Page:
After last week’s article, I couldn’t stop thinking about weird mythological monsters. While I think I hit the high points last Wednesday, I’ve come up with a few more monsters that deserve a shot at the limelight.
A bit of a content warning: this monster is… particularly unpleasant. If you’re sensitive to topics related to pregnancy/infant endangerment, maybe skip ahead to the nuckelavee.
This bat-winged beast very nearly made the cut last time. Question: what’s scarier than a vampire? How about a vampire that is also a witch? Oh, is that not freaky enough for you? Ah, well, alright. I see. You’re a big toughie, you can’t be intimidated by just any old vampire-witch… but wait. What’s going on? It’s… it’s growing bat wings. And now it’s…. ripping in half… and the torso is flying at you?! What?!
Yes, the manananggal is a blood-sucking creature that can separate its upper body from its lower half, flying off into the night with its entrails flowing out beneath it. That’s just gross! Not to mention freaky. It’s one thing to see a big bat monster fly at you; but a big bat monster that’s dripping viscera? What do you do against something like that? Oh, and one more thing: it doesn’t just suck blood. It also has a long proboscis that it uses to (brace yourself) eat the fetuses of pregnant women. Specifically, it sucks out their hearts.
“Yikes” does not even begin to cover it.
Now, to be fair, in the Philippines (where this monster originated), the manananggal is pretty well-represented in horror media. I still think we could raise a bit of awareness of the creature here in the States, though. I could definitely see a horror movie, or perhaps miniseries, set in a small town where there have been no childbirths for years. There are rumors of a curse; no pregnant woman who remains in the town can bring a child to term, and doctors can’t explain why. A new family–complete with a pregnant wife, of course–moves into town and soon begins to experience odd happenings at night. Eventually, it turns out that the town is the victim of a manananggal, and the family must figure out how to stop the monster before it’s too late.
But Could it Beat Up a Mummy? Much like the chupacabra last week, the manananggal suffers one major setback against mummies: there’s no blood to suck. However, the manannanggal has a much more direct method of attack: just grab the mummy, fly up high, and drop it. Problem solved!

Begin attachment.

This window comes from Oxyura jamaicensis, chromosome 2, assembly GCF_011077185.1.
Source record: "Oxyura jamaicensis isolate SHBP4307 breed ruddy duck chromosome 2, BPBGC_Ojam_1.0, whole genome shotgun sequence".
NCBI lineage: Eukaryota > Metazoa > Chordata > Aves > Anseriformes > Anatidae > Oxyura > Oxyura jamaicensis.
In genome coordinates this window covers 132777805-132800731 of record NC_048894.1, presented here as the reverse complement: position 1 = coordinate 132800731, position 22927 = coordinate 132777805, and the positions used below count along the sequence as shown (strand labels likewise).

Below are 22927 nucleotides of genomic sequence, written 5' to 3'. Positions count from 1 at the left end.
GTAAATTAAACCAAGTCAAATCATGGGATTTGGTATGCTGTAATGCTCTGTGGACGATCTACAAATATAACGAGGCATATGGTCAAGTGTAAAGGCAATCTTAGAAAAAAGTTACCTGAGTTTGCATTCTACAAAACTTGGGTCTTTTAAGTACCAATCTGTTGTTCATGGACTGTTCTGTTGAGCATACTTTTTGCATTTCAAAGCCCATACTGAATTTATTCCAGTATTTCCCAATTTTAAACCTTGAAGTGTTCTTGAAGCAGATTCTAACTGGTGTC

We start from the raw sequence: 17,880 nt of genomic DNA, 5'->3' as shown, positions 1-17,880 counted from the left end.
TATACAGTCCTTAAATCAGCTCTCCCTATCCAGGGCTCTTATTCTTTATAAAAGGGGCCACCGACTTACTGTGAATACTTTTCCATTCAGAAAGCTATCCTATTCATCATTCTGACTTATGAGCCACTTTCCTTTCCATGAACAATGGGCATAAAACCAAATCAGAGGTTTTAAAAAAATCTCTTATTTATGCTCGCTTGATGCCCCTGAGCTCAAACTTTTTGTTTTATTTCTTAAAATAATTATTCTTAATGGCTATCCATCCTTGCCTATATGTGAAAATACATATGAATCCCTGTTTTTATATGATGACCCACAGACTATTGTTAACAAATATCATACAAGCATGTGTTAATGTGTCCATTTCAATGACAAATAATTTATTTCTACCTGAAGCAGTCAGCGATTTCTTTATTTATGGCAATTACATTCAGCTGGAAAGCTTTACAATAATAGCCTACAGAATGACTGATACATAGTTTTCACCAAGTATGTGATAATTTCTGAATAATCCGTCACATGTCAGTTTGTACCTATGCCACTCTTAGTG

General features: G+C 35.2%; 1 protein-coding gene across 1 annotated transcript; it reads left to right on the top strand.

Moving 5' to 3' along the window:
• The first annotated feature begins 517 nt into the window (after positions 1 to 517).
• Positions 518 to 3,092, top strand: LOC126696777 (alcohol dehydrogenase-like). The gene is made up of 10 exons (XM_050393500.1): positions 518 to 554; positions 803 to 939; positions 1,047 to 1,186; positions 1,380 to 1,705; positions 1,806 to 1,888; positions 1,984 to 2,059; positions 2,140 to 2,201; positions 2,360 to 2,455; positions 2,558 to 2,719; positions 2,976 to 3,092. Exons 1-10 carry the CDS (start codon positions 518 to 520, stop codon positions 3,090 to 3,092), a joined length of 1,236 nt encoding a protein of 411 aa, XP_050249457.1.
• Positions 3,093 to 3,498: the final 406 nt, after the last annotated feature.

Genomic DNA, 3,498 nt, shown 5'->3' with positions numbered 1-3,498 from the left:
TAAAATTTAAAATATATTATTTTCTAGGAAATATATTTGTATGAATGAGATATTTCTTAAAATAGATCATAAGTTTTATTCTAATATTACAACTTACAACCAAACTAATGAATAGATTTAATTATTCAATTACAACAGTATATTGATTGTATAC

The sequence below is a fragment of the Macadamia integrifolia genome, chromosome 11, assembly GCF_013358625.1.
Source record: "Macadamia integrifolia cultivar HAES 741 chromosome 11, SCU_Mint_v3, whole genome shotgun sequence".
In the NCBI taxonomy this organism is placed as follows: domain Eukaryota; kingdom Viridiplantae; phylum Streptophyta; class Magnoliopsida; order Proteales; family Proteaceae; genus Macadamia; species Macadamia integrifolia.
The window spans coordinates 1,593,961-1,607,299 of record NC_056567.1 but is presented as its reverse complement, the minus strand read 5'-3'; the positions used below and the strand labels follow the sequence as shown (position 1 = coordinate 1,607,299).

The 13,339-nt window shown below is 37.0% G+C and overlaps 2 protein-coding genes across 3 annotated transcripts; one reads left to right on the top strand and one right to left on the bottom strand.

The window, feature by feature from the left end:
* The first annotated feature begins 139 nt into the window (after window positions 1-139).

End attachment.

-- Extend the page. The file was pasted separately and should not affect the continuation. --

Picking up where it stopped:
On the spooky spectrum, I give manananggals… well, let’s see. If I gave manticores a whole skeleton, I think these things rate a full-on cemetery.
Perhaps the most visually horrifying creature on this list, the nuckelavee is a sea spirit from Orcadian legend that looks like a human torso fused onto a horse’s back. The human part has unnaturally long arms, and for some reason, the entire thing is completely devoid of skin. Just… no skin on this guy at all.
On top of being a gangly-armed skinless horror, the nuckelavee breathes out poison vapor that wilts crops and sickens livestock–as if you needed another reason to avoid it!
A nuckelavee movie might be a bit tricky to carry off, but it could be done. The important thing to remember is that this is an angry sea spirit, and there’s a fine tradition of horror stories featuring mysterious ocean gods. I’m picturing something in the vein of a Scottish “Shadow Over Innsmouth;” a seaside village holds odd rituals every year to keep the nuckelavee at bay. Perhaps the younger generation hasn’t learned to fear and respect the nuckelavee–the annual festival won’t be held this year, and as a result the demon descends upon the town. Alternately, go with the cult hook: a couple journeys to a quaint little Scottish town on vacation, but are drawn into a series of terrifying events perpetrated by a populace dead-set on placating a malicious nuckelavee.
But Could it Beat Up a Mummy? Being both part horse and quite long-limbed, the nuckelavee has advantages in speed and reach. It should be pretty easy for one to take out a mummy.
On the spooky spectrum, I award the nuckelavee four bones out of five.
Mongolian Death Worm
The death worm, also called the olgoi-khorkoi, is an odd critter said to live deep in the Gobi Desert. I’ll be honest–this one’s not that scary, but it’s so deeply weird that I wanted to include it here.
The olgoi-khorkoi’s whole shtick is that it’s incredibly poisonous. Like, way more poisonous than a regular worm. In fact, just touching a death worm is deadly! And if you don’t get close enough to touch it? Well, it can spit its venom at you, of course. Or–and this is the weird part–it can perform an ‘electrical discharge’ to stun you. That’s right: in addition to having the deadliest venom around, the olgo-khorkhoi can shoot lightning at you.
One might argue that “big yucky worm” is not a great antagonist for a horror movie. To that I say, “What about Tremors and Slither?” Ah, but I can already imagine your rebuttal. “Those are horror-comedies,” you furiously type. “A worm can’t carry a serious picture!”